Edition Irish Sword
(Oakeshott Type XIX)
The term Galloglas
(or "Gallowglass") is an Anglicisation of the Irish, Gallóglaigh ("foreign
soldiers"), incorporating the word, Óglach, which is derived from oac,
the Old Irish for "youths", but later meaning "soldier".
The galloglas were a mercenary warrior élite among Gaelic-Norse clans
residing in the highlands and Western Isles of Scotland (or, Hebrides)
from the mid 13th century to the end of the 16th century. As Scots, their
tradition descended from the Irish, but they had intermarried with the
10th century Norse settlers of the islands and coastal areas of Scotland,
and the Picts, and so the Irish called them Gall Gaeil ("foreign Gaels").
They were the mainstay of Scottish and Irish warfare before the advent
of gunpowder, and depended upon seasonal service with Irish lords. A military
chieftan would often select a gallowglass to serve as his personal aide
and bodyguard, because as a foreigner, the galloglas would not be as subject
to local feuds and influences.
The first record of galloglas service under the Irish was in 1259, when
Prince Aed O'Connor of Connaught received a dowry of 160 Scottish warriors
from the daughter of the King of the Hebrides.
They were organised into groups known as a "Corrughadh", which consisted
of about 100 men. In return for military service, galloglas contingents
were given land and settled in Irish lordships, where they were entitled
to receive supplies from the local population. By 1512, there were reported
to be fifty nine groups throughout the country under the control of the
Irish nobility. Though initially they were mercenaries, over time they
settled and their ranks became filled with native Irish men.
They were noted for wielding the two handed Sparthe axe (a custom noted
by Geraldus Cambrensis to have derived from their Norse heritage) and
broadsword or claymore ("claíomh mór"). For armour, the galloglas wore
chain mail shirts over padded jackets and iron helmets on the head; he
was usually accompanied by two boys, one of whom carried his javelins
or throwing spears while the other carried his provisions.
The importation of galloglas into Ireland was a major factor in containing
the Anglo-Norman invasion of the 12th century, as their ranks stiffened
the resistance of the Irish lordships. Throughout the Middle Ages in Ireland,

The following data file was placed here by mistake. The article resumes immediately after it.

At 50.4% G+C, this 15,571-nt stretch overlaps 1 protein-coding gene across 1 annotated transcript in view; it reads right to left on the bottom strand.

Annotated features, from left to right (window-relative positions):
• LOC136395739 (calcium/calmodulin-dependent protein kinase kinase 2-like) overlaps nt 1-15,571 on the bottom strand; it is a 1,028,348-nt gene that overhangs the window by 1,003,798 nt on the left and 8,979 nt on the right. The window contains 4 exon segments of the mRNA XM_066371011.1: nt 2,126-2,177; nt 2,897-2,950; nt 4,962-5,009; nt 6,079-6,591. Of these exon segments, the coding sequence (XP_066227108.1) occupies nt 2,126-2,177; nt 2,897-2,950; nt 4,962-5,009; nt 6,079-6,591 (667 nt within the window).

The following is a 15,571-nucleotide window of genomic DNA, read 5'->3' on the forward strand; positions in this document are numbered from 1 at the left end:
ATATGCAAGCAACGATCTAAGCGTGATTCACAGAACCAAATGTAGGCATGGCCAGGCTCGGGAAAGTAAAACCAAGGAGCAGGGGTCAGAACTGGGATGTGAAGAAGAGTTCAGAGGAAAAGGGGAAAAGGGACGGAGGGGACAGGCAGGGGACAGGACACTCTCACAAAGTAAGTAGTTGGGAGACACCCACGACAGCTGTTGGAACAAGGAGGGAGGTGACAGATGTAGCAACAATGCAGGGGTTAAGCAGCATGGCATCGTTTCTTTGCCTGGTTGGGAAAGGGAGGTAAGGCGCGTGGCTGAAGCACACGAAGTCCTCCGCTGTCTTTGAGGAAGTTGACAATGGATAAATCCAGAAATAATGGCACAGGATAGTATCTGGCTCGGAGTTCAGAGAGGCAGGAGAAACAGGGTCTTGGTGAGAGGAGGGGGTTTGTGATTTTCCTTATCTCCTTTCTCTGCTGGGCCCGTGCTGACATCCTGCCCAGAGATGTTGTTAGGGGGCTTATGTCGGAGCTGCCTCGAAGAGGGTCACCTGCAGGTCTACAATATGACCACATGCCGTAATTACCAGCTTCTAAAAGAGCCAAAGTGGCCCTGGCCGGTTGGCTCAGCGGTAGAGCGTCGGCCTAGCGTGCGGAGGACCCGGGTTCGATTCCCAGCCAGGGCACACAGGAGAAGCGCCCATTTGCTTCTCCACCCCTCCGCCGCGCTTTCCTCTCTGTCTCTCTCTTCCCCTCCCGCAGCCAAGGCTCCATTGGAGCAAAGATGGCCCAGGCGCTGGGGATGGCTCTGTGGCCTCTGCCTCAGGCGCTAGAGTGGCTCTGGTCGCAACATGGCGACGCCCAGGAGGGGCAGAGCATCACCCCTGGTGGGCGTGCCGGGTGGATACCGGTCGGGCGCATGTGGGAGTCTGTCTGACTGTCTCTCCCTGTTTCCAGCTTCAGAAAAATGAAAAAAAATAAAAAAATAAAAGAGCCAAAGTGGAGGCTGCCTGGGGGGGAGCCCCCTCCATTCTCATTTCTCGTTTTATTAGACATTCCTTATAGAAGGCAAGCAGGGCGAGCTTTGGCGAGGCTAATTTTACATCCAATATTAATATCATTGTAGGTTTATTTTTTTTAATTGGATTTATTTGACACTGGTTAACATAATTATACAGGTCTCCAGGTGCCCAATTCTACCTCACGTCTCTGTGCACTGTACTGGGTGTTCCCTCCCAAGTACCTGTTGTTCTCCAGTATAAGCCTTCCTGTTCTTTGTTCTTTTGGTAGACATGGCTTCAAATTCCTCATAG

gallowglass troops were maintained by Gaelic Irish and Hiberno-Norman
lords alike. Even the English Lord Deputy of Ireland usually kept a company
of them in his service. The 16th century in Ireland saw an escalation
in military conflict, caused by the Tudor re-conquest of Ireland. Galloglas
fighters were joined by native Irish mercenaries called buanadha (literally
"quartered men") and by newer Scottish mercenaries known as "redshanks".
The flow of mercenaries into Ireland was such a threat to English occupation
that Queen Elizabeth I took steps against them in 1571 - around 700 of
them being executed after the first of the Desmond Rebellions. In spite
of the increased use of firearms in Irish warfare, galloglas remained
an important part of Hugh O'Neill's forces in the Nine Years War (Ireland).
After the combined Irish defeat at the Battle of Kinsale in 1601, recruitment
of galloglas waned, although Scottish Highland mercenaries continued to
come to Ireland until the 1640s (notably Alasdair MacColla).
Though the Galloglas ceased as a military unit, their family names lived
on to this day - often concentrated in areas where their ancestors were
settled in the service of Irish lordships. The most common names derived
from gallowglass families include: MacSúibhne (MacSweeney) MacDomhnaill
(MacDonnell) MacSíothaigh (MacSheehy) MacDubhgaill (MacDougall) MacCaba
(MacCabe) MacRuari (MacRory) (source: Wikpedia)
Our Gallowglass is patterned after the large swords carried by its namesake,
with a blade of Type XIX. Oakeshott describes the Type XIX as having a
broad flat blade that has clearly chamfered edges that run nearly parallel,
a fuller that runs through the upper third, and a flat ricasso section
at the base of the blade. The blade is of hexagonal cross-section
A Limited Edition Hand Crafted Collectible Sword
is offered in a limited edition of only 100 collectible swords worldwide.
Name That Sword Contest II Winner:
"An Anglicized form of the Gaelic "gallóglach", which translates to "foreign
soldier", the Gallowglass were Irish mercenaries of Scots descent. While
well known for their use of the axe (sparth), they were also no stranger
to such ring-hilted swords as this. Shakespeare speaks of, and Dürer pictures,
both Kern and Gallowglass together. Why then not have blades named in
honour of both?"
Overall length: 47.5" (121 cm)
Blade length: 37.375" (95 cm)
Blade Width: 1.6925" (4.3 cm)
lbs 9.2 oz (1.17 kg)
You can customize
your sword's grip color -- see the standard grip
The Gallowglass (Type
XIX)... SOLD OUT
now before this limited
edition collectible sword runs out!